Sunday, April 02, 2006

Determined to Teach and the Honor of Men

This past Tuesday (Mar. 28th) I had a job interview. It was for a school in the general vicinity of where I was raised and am currently living. The position was for a high school English teacher for next fall. They need too hire a new English teacher for two reasons: 1. one of the teachers currently teaching some English classes is actually a home economics teacher and since next year they are expanding their “home education” curriculum, she won’t be teaching English. 2. the State of Illinois is now requiring all high school seniors to have four years of English before they graduate so there will be more students taking English next year. My interview went really well. I got along with the two gentleman interviewing me and they were very impressed with my teaching portfolio (let me tell you, it was wonderful to have someone other than a friend or family member look at that thing—I put so much work into it). I’m kind of hoping I get this job. If I do, it would (hopefully) allow me to get a place to live in for next year before the summer, keep me from antagonizing over what I should do during the summer, and allow me to still act in some plays next year. But, if it doesn’t work out, there are still other options.

For instance, on Wednesday (Mar. 29th) I went to Washington University in St. Louis to interview for Teach For America (TFA). TFA is a highly selective program that places recent college graduates and other young adults in schools where there are teaching shortages, mainly in inner-city schools and very rural areas such as in the Appalachians. Those who are selected and offered a position agree for a minimum two year commitment. If I’m selected for the program, I’m hoping to be assigned to either Ohahu, Hawaii or Phoneix, Arizona. I learned this past year that I really don’t like Winter much anymore, so if I’m going to move far away I want to go somewhere where it’s warm all year long. I’ve never been to Hawaii or Arizona so it would be a grand adventure. I’ve known enough people from those places to know that if I move there, I might end up staying in either one of those places permanently.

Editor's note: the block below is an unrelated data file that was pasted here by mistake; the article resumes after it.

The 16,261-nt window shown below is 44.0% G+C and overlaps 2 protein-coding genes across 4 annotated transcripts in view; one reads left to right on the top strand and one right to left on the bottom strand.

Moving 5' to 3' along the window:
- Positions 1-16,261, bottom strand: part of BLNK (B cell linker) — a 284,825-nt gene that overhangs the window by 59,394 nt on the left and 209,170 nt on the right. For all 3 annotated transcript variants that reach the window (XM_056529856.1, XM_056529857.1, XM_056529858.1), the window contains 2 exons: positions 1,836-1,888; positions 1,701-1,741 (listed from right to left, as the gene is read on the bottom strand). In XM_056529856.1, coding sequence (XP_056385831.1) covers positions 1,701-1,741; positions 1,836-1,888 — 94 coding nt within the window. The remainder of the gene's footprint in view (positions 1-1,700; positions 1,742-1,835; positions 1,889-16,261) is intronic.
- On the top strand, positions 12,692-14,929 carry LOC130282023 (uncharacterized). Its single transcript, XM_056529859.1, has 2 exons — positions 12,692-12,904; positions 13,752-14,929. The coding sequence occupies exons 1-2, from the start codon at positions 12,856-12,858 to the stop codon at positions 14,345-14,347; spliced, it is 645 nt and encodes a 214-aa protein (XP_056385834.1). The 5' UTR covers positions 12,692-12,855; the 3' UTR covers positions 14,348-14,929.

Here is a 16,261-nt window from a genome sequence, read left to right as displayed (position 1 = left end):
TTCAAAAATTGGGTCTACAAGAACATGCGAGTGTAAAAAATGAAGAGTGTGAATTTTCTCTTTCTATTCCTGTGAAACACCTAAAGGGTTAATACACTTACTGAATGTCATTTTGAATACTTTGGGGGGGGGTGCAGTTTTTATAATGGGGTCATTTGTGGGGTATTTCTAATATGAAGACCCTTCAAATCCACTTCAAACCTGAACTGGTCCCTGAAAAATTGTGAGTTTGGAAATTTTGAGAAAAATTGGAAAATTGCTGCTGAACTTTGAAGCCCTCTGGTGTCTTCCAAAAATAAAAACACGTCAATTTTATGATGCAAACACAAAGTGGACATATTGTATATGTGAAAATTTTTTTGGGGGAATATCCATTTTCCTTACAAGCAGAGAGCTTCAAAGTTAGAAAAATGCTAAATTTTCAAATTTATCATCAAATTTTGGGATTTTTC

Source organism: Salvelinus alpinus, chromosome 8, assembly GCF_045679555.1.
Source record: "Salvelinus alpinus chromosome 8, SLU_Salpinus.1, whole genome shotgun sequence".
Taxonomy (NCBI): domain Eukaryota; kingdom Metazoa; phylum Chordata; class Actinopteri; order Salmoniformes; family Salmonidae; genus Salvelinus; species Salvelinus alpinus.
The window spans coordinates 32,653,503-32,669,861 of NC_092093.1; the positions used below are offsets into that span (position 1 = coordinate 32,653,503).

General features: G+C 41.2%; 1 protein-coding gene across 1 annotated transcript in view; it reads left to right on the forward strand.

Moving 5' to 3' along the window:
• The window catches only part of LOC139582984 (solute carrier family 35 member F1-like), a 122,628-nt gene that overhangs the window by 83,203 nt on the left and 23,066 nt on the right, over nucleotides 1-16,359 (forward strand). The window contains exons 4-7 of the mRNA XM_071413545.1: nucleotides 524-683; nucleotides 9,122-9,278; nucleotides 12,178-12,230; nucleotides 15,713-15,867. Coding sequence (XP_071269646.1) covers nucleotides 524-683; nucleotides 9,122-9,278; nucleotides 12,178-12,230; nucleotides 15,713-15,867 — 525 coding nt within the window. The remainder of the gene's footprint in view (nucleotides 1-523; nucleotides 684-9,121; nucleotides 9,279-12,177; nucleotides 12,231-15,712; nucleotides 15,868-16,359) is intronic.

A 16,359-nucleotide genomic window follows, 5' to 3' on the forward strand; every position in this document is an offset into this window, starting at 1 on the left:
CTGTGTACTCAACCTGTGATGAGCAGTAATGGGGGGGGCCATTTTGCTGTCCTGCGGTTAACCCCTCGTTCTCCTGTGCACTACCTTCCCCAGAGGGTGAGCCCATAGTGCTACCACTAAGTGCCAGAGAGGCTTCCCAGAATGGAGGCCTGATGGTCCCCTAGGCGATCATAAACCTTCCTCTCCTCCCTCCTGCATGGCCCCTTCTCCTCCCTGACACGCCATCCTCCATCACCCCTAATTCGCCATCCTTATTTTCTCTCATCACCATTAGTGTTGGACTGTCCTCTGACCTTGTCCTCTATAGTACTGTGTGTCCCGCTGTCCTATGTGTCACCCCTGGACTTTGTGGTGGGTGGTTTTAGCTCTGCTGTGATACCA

As for the TFA interview process, the morning started off with each of we 12 interviewees teaching our 5-minute lesson. You had exactly 5 minutes to teach a lesson you had prepared before hand. My lesson went well, though I wasn’t able to make any concluding remarks. I did a thing with prefixes and suffixes. Following the lesson, we were divided in groups and had a problem solving session (also timed). Then we listened to the two interviewers talk for about 30-minutes. Paperwork was taken care of. Next we had an individual problem-solving assignment. Finally, the morning came to a close with the assignment of our personal interview times. I ended up with the last interview time of the day, which wasn’t too bad because my interview ended up lasting about 45 minutes when it was supposed to be around 20; I think the lady interviewing me was fascinated by my background.

I still don’t know where I’ll be in the fall, but I’m pretty sure I do know what I’ll be doing. I’m determined to teach.
I may sound sexist saying this, but I was wondering today: do women have any idea what honor is? You talk about honor with a man and he knows what you are talking about. You try to talk about honor with a woman and she thinks you’re either having delusions of grandeur or that you’re either stubborn or proud. It is true that honor might seem like stubbornness, pride, or a combination of the two, but honor isn’t any of those things. It is something completely different. Honor is something that all men have, though sometimes it is beaten and battered from us. Honor is the reason that men who normally never shed a tear fall apart while watching RUDY or BRAVEHEART or FIELD OF DREAMS. It’s not that those movies are sad. It’s because they all have something to do with honor.

When Adam realized he and Eve were naked in the Garden, I don’t think he was ashamed because he was naked. I think he was ashamed because he realized and understood that he had done something dishonorable before God.

Females have sometimes asked me, “Why do you do such-and-such?” or, “Why didn’t you do such-and-such?” or “Why are you like that?” The answer many times is simply, “It was the honorable thing to do.” The usual reply from the female in question, “I just don’t understand that.”

Can women understand honor? What do you think?

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